DCPA NEWS CENTER
Enjoy the best stories and perspectives from the theatre world today.
Enjoy the best stories and perspectives from the theatre world today.
As he prepared to open the DCPA Theatre Company’s 1988 production of The Matchmaker, Laird Williamson gathered his actors and seduced them with a rallying cry that fairly summed up his approach to five decades as a director – and 82 years of life. Like a coach to his players before a big game, Williamson assured them: “Beauty is our weapon!”
Williamson’s goal was to make everything he staged beautiful.
“Actors worshipped Laird,” said 21-year Artistic Director Donovan Marley. Williamson was considered “an actor’s director” not only for his gentle, mind-expanding approach to storytelling, he added, “but because he had a simply spectacular visual sense.”
Actors in Denver and around the country were sharing manifold examples of that singular visual sense on Wednesday as news spread that Williamson, a seminal figure in the history of the DCPA Theatre Company as well as the Pacific Conservatory for the Performing Arts, Oregon Shakespeare Festival, The Old Globe and more, had died of complications from liver disease in Lake Forest Park, Washington.
There was his production of Two Gentlemen of Verona where he made it rain glitter – for a staging Williamson presented as a musical with just four actors who switched roles every night. In A Christmas Carol, he had the surviving Cratchit children carry a long piece of china silk to represent the death of Tiny Tim.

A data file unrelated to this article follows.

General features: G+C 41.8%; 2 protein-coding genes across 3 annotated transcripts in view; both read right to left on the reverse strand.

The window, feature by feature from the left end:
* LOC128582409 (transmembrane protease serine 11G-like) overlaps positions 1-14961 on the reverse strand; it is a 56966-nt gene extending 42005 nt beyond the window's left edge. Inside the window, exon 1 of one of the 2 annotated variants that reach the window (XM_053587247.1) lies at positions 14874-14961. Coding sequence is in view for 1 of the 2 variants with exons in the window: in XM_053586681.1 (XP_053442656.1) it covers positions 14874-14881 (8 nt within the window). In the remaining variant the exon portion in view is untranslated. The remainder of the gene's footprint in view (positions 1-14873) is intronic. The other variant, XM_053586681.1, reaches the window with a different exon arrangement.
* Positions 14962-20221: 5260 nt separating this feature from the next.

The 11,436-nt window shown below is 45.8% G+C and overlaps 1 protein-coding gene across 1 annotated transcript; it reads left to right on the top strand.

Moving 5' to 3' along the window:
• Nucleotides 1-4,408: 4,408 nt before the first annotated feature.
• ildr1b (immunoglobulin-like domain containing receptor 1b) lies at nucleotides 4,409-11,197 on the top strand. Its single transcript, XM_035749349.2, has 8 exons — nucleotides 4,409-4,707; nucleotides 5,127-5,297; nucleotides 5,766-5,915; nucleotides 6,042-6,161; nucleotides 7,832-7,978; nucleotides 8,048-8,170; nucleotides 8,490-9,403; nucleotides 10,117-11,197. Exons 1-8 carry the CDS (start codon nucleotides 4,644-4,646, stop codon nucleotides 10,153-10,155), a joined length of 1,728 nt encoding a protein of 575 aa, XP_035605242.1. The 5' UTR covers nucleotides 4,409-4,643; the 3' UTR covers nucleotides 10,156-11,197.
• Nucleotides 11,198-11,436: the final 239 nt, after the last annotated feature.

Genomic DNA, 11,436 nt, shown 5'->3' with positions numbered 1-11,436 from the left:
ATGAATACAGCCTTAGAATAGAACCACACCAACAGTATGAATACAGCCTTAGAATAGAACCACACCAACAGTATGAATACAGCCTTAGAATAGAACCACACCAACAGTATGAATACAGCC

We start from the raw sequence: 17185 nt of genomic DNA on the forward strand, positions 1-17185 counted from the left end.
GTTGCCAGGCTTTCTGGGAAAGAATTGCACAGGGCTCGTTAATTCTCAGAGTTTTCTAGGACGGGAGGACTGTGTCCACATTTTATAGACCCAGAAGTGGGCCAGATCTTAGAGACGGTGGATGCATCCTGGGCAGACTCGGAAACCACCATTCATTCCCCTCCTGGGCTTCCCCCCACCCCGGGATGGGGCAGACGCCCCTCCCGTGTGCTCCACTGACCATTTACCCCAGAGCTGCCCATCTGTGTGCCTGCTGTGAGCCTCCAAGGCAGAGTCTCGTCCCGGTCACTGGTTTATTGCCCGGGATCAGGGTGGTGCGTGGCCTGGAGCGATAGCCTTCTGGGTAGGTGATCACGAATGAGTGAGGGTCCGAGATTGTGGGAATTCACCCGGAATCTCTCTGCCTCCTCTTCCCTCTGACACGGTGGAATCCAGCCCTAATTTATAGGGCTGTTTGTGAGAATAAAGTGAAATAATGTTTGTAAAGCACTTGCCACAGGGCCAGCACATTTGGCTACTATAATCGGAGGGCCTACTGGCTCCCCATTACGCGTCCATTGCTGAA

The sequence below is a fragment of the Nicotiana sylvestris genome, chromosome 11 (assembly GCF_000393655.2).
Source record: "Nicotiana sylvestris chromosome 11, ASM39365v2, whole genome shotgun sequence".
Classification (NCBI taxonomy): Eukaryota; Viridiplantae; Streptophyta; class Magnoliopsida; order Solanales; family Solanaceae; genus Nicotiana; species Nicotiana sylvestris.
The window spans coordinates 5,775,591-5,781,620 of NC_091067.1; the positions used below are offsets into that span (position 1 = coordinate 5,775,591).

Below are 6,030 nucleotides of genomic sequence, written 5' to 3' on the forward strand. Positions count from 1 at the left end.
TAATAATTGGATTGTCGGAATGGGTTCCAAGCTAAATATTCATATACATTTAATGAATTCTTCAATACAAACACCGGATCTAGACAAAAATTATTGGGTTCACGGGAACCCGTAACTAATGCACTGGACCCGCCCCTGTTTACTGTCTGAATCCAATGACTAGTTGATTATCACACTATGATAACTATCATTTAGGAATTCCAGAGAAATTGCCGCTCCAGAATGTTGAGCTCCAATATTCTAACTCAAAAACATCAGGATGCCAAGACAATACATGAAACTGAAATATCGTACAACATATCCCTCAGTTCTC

In Life is a Dream, veteran actor Leslie O’Carroll’s character died from a gut-eviscerating gunshot, which Williamson made lovely by having the actor pull red feathers from her cummerbund and toss them into the air to depict blood floating softly across the sky. “It was the most beautiful death ever,” O’Carroll said.
“Laird was fearless, and he would try anything. He was the most creative person I ever knew.”
On Facebook, actor Leslie Hicks called Williamson “a true force of nature who brought wondrous productions to ravishing life.”
‘His talent and vision certainly compare with anybody who is creating on Broadway today.’ – Jacqueline Antaramian
Williamson directed more than 40 plays for the DCPA Theatre Company over a 25-year span from 1981-2005, including 14 seasonal stagings of his own adaptation of A Christmas Carol. It was a remarkable tradition that was seen by an estimated combined Denver Center audience of 350,000.
Williamson was also a playwright, scenic designer and occasional actor – including a notable stint as Captain Hook opposite John Cameron Mitchell’s Peter Pan in 1989, just a few years before Mitchell went on to fame as his alter ego, Hedwig. Over the years, Williamson’s acting canon spanned everything from Hook to Iago to Claudius. He also found his way to the small screen, with spots on both Mannix and Mission Impossible.
Academy Award-winning actor Annette Bening’s memories of her time with the DCPA Theatre Company are steeped in fondness for Williamson, who cast her to play the Virgin Mary in his own play, 1985’s Christmas Miracles. But their connection already went back decades. The first play Bening ever saw as a girl was at The Old Globe in her hometown of San Diego, and it was directed by Williamson. “I was just knocked out,” Bening said. “I fell in love with the whole life and energy surrounding the theater. Laird is the reason I took up acting as a teenager.”